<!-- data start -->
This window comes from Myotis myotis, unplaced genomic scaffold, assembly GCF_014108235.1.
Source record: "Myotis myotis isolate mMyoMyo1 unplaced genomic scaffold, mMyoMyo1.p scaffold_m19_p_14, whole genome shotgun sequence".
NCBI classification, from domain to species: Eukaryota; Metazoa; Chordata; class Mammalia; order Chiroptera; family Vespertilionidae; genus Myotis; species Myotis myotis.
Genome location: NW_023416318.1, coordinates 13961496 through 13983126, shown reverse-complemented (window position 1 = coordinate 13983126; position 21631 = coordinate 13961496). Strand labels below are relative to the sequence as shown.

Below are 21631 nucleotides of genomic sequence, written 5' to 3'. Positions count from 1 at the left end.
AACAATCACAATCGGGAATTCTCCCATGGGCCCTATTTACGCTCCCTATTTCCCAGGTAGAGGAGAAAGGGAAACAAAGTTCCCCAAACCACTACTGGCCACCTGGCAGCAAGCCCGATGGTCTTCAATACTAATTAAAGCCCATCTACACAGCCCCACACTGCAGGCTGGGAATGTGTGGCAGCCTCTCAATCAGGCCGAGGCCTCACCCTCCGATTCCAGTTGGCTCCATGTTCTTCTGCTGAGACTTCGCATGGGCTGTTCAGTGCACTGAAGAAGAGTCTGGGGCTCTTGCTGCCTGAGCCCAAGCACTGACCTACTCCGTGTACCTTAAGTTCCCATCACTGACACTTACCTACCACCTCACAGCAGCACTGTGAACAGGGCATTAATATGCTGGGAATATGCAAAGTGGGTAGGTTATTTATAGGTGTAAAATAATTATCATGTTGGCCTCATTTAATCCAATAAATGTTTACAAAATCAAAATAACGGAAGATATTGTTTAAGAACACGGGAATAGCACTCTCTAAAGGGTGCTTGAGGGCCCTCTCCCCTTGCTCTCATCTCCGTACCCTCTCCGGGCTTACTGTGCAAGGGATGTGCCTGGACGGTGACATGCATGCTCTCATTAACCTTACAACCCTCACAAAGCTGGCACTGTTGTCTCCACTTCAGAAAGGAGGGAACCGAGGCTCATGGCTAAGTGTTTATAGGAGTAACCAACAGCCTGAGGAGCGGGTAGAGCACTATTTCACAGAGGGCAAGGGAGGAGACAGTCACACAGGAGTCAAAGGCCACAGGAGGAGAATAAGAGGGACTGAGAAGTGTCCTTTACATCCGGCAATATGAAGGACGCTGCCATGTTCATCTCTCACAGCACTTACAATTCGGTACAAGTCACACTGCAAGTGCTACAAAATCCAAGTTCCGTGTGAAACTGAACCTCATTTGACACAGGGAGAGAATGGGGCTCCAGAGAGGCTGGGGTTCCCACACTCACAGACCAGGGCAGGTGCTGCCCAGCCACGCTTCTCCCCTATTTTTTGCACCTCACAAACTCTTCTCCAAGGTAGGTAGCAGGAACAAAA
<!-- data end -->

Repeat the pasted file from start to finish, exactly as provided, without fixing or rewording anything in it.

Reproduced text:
This window comes from Myotis myotis, unplaced genomic scaffold, assembly GCF_014108235.1.
Source record: "Myotis myotis isolate mMyoMyo1 unplaced genomic scaffold, mMyoMyo1.p scaffold_m19_p_14, whole genome shotgun sequence".
NCBI classification, from domain to species: Eukaryota; Metazoa; Chordata; class Mammalia; order Chiroptera; family Vespertilionidae; genus Myotis; species Myotis myotis.
Genome location: NW_023416318.1, coordinates 13961496 through 13983126, shown reverse-complemented (window position 1 = coordinate 13983126; position 21631 = coordinate 13961496). Strand labels below are relative to the sequence as shown.

Below are 21631 nucleotides of genomic sequence, written 5' to 3'. Positions count from 1 at the left end.
AACAATCACAATCGGGAATTCTCCCATGGGCCCTATTTACGCTCCCTATTTCCCAGGTAGAGGAGAAAGGGAAACAAAGTTCCCCAAACCACTACTGGCCACCTGGCAGCAAGCCCGATGGTCTTCAATACTAATTAAAGCCCATCTACACAGCCCCACACTGCAGGCTGGGAATGTGTGGCAGCCTCTCAATCAGGCCGAGGCCTCACCCTCCGATTCCAGTTGGCTCCATGTTCTTCTGCTGAGACTTCGCATGGGCTGTTCAGTGCACTGAAGAAGAGTCTGGGGCTCTTGCTGCCTGAGCCCAAGCACTGACCTACTCCGTGTACCTTAAGTTCCCATCACTGACACTTACCTACCACCTCACAGCAGCACTGTGAACAGGGCATTAATATGCTGGGAATATGCAAAGTGGGTAGGTTATTTATAGGTGTAAAATAATTATCATGTTGGCCTCATTTAATCCAATAAATGTTTACAAAATCAAAATAACGGAAGATATTGTTTAAGAACACGGGAATAGCACTCTCTAAAGGGTGCTTGAGGGCCCTCTCCCCTTGCTCTCATCTCCGTACCCTCTCCGGGCTTACTGTGCAAGGGATGTGCCTGGACGGTGACATGCATGCTCTCATTAACCTTACAACCCTCACAAAGCTGGCACTGTTGTCTCCACTTCAGAAAGGAGGGAACCGAGGCTCATGGCTAAGTGTTTATAGGAGTAACCAACAGCCTGAGGAGCGGGTAGAGCACTATTTCACAGAGGGCAAGGGAGGAGACAGTCACACAGGAGTCAAAGGCCACAGGAGGAGAATAAGAGGGACTGAGAAGTGTCCTTTACATCCGGCAATATGAAGGACGCTGCCATGTTCATCTCTCACAGCACTTACAATTCGGTACAAGTCACACTGCAAGTGCTACAAAATCCAAGTTCCGTGTGAAACTGAACCTCATTTGACACAGGGAGAGAATGGGGCTCCAGAGAGGCTGGGGTTCCCACACTCACAGACCAGGGCAGGTGCTGCCCAGCCACGCTTCTCCCCTATTTTTTGCACCTCACAAACTCTTCTCCAAGGTAGGTAGCAGGAACAAAA